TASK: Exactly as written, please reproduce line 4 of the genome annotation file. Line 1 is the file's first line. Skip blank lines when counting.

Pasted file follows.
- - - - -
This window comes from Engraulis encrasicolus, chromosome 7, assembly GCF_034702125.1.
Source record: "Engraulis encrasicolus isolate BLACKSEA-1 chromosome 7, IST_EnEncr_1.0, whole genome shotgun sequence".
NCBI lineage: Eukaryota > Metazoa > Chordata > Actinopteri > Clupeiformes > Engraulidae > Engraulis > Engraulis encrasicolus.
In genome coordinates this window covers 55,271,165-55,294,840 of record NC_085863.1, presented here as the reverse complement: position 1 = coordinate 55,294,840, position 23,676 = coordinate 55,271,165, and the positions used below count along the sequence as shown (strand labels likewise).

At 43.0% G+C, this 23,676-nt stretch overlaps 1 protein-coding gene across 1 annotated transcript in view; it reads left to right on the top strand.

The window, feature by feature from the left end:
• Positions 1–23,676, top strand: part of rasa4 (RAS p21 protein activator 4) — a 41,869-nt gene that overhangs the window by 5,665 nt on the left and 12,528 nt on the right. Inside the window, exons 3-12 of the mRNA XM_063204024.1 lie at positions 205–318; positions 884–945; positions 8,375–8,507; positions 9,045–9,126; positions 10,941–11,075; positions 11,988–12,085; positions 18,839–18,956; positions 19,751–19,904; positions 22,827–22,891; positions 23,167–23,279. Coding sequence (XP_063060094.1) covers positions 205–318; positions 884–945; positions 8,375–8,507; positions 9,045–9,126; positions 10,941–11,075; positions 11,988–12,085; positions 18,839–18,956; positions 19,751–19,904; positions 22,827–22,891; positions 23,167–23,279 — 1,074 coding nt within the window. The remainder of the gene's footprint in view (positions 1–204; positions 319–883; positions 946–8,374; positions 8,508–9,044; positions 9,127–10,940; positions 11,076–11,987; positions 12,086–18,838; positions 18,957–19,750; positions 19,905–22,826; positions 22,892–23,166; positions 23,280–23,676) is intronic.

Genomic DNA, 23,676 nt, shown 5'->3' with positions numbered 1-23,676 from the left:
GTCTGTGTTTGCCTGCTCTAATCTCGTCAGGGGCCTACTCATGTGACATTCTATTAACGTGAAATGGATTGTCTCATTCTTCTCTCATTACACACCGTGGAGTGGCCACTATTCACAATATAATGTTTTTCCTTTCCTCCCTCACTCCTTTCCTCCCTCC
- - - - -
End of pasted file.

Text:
In genome coordinates this window covers 55,271,165-55,294,840 of record NC_085863.1, presented here as the reverse complement: position 1 = coordinate 55,294,840, position 23,676 = coordinate 55,271,165, and the positions used below count along the sequence as shown (strand labels likewise).